I didn't get a photo of the food from our picnic in Times Square, but we had and awesome raw foods snack:   Kimchi crackers and dehydrated onion-y daikon chips with Dr. Cow cashew cheese, nutritional yeast-y kale chips and a naturally fermented ginger beer.


I also got to meet up with my friend Luis who used to work with me at the co-op.  Hooray!  We went out to Sacred Chow for a super yummy meal.  I had the 1/2 Orange Barbecue Seitan Hero with a Caesar Salad and an Original Sin cider (made in NY).  Yep, that hero above was a 1/2 sandwich.  I don't think I could have eaten a whole one!  The sandwich was really filling and the seitan was awesome.  I usually prefer my barbecue sauce to be more tangy, but this one had really great flavor- even if it was on the sweet side.  Melissa's Dijon Marinated Kale was so delicious- I'm going to have to try to replicate that at home!

Hmmm... This post is all out of order, but that's okay.  The first night in NY, Melissa and I went to Hummus Place.  Guess what I had?  Hummus!  This hummus was really something special- Drizzled with olive oil and topped with sautéed mushrooms and served with fluffy, hot pita bread!  I also had some yummy pickles and this "Mediterranean Mojito" that had a ridiculous quantity of mint in it, lime juice and wine instead of hard liquor.  And it was frosty-frozen.  I am definitely making this at home sometime!  The kids would really love a non-wine version.


On my last night in NY I headed to Candle Cafe with my old friend Monica (again, who I used to work with at the co-op) and 3 new friends from west coast co-ops.  We started with some rockin' quesadillas filled with veggies and Daiya cheese- we all agreed that this was the best part of the meal!  I had the Cajun Seitan Sandwich with coleslaw.  The seitan was really crispy and tasted deep-fried.  It had a fantastic texture!  But the flavor of the sandwich overall was really bland.  A little sprinkle of salt on the avocado and greens would have helped.  And some cajun spices on the seitan would have been great.  I was expecting something a little bit spicy.  The ancho chili aioli saved the day with its Veganaise-y goodness, though, and made the sandwich overall pretty good.


After our dinner we took the subway over to Lula's Sweet Apothecary.  I knew that I'd regret it if I didn't make it to this ice cream shop on my trip.  It was close, but we arrived an hour before they closed on my last night in New York!  I tasted the caramel, marshmallow, graham cracker flavor and it rocked my world...but I really wanted a malt without hunks of things in it, so I opted for a classic chocolate malt.  Oh. my. goodness.  I had never met a malt I couldn't finish until this one.  Made from cashews, this ice cream is incredibly rich.  I couldn't make it through this whole shake even after sipping nearly the whole trip back to the hotel!  It was thick, gooey and malt-y.  Yum!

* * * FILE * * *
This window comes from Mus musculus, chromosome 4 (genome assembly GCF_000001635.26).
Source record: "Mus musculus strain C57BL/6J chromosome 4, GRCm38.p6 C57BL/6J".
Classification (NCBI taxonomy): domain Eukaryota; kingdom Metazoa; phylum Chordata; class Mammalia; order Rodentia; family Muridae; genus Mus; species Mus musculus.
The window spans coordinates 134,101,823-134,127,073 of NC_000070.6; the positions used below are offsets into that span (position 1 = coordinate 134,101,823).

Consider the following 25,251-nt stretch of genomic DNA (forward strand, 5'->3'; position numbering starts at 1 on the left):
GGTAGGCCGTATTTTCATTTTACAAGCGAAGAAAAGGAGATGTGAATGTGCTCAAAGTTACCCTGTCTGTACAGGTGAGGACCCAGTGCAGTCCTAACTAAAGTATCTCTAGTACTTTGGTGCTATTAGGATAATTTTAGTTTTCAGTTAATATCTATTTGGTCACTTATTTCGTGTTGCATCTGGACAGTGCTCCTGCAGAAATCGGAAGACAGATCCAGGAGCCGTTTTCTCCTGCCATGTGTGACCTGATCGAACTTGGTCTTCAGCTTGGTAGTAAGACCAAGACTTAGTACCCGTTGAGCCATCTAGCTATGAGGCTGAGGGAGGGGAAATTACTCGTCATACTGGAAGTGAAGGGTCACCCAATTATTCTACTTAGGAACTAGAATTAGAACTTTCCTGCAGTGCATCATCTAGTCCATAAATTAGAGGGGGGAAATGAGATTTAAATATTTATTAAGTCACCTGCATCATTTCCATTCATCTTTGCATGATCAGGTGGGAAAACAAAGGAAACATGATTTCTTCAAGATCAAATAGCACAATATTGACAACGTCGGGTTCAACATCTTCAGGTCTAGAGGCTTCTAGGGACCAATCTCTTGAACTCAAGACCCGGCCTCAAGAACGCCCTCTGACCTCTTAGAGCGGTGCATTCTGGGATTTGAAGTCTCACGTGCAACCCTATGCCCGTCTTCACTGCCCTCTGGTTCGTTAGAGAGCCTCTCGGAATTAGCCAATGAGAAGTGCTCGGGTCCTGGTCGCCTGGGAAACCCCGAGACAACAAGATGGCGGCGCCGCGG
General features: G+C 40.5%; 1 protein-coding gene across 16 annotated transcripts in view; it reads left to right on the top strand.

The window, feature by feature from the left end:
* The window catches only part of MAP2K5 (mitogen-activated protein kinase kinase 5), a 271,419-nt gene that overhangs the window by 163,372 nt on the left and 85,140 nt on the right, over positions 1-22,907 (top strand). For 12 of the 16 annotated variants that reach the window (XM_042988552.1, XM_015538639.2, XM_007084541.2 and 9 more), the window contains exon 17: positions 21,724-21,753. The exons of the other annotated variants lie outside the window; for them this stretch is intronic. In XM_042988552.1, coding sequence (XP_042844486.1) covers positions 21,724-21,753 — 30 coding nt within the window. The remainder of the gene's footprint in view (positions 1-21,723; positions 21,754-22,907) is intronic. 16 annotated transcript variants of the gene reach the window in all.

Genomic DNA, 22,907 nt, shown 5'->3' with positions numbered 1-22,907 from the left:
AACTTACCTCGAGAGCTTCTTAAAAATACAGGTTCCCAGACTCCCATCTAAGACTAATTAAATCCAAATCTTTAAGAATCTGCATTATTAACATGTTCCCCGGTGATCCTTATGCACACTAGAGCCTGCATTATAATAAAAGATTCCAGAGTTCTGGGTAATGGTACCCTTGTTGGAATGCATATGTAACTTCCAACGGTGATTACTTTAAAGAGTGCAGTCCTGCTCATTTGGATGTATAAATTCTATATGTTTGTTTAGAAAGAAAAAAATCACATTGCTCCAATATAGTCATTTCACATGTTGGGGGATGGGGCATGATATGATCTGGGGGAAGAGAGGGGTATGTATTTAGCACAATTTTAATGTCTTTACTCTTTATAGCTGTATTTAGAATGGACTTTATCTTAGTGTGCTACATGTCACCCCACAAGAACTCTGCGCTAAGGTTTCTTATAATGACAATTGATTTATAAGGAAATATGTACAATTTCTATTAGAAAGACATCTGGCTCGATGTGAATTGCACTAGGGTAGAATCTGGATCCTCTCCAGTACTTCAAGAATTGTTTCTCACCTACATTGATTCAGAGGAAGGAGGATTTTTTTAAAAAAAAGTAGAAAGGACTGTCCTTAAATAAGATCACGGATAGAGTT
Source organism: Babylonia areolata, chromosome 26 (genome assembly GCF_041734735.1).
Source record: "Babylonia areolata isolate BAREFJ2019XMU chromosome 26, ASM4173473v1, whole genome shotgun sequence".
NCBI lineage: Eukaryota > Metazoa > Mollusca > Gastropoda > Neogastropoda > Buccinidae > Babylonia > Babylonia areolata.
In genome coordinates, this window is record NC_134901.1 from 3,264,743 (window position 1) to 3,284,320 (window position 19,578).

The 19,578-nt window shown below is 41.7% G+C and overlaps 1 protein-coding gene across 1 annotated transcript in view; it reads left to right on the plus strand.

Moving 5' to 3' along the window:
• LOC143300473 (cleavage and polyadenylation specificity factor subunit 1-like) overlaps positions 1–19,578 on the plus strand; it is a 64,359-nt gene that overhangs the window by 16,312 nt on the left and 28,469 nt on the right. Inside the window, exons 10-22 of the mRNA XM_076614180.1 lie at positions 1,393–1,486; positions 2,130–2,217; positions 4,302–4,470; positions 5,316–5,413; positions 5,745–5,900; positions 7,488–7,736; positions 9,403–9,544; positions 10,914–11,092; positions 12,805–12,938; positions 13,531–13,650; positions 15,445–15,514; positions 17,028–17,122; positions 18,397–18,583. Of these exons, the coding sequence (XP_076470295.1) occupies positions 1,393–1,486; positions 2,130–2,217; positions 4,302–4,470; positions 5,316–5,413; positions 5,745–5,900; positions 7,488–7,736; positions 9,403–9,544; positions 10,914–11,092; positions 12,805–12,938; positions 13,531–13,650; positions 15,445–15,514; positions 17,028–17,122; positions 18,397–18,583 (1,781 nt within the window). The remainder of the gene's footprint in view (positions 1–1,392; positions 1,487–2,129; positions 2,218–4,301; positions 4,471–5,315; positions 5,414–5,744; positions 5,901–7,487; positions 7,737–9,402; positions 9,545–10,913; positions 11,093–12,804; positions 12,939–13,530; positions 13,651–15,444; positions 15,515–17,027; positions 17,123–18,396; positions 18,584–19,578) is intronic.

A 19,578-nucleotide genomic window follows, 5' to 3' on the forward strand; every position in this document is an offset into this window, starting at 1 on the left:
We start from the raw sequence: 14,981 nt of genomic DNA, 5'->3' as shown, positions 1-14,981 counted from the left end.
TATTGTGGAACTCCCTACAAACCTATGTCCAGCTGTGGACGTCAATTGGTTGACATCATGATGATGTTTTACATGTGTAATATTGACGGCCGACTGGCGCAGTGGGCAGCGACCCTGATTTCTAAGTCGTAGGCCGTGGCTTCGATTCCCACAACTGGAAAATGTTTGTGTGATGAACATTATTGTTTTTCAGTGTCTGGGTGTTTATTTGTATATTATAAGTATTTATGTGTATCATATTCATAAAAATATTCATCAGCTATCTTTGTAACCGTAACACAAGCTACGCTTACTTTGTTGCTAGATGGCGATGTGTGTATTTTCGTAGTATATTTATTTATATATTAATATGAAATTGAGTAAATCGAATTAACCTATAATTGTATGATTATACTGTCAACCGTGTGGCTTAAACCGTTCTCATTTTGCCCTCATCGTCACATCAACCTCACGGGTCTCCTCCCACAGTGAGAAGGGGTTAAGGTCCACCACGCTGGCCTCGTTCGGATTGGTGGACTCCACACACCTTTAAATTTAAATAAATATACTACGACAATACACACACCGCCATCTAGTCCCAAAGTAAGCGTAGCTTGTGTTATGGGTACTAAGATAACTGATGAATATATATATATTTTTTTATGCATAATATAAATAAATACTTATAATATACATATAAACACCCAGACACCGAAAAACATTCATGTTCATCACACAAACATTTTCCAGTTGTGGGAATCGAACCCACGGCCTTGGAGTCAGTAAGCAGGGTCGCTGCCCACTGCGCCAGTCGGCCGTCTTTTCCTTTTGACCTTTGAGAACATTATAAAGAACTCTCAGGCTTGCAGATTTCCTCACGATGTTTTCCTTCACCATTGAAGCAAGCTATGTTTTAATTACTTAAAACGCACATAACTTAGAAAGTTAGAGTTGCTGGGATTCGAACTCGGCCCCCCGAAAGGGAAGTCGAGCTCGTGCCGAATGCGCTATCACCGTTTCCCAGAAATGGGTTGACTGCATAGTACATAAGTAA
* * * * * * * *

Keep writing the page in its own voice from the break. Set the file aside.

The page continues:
I really enjoyed my time in New York- I got to see tons of landmarks all by accident while exploring and hunting down these restaurants!  But, homebody that I am, I am really happy to be back home right now: just sitting in my kitchen, eating biscuits and sipping decaf while I type to you.

Sunday, May 9, 2010

Greens Under Pressure

I jumped into the canning season in kind of an odd way.  I pressure canned soup.  Not usually what one might be inspired to do in May when the local herbs, radishes and asparagus are just starting to roll in.  But it's cold!  And the mustard greens at the co-op looked AMAZING.



This is just my Mustard Green Soup with red lentils and lots of ginger added.  I simmered the heck out of the soup until the lentils were falling apart and then added the mustard greens and turned off the heat.  When pressure canning soup, you usually have to can quart jars for 75 minutes or so.  That means it gets quite a bit of extra cooking in the canner, so I only the cook the greens minimally beforehand.

In case you've never canned soup before, please know that the ONLY safe way to do this is with a pressure canner (not a pressure cooker).  Because soups are not usually acidic enough to prevent the growth of clostridium botulinum, the only way to kill any stray spores (that might kill you once they grow) is to zap them with 240 degree temperatures.  And since water (and soup) normally boil at about 180 degrees, you have to put them under high pressure to get the temperature up to 240.  And you should follow a recipe from a trusted source or at least find one similar in ingredients and texture to the soup you want to can.  Got it?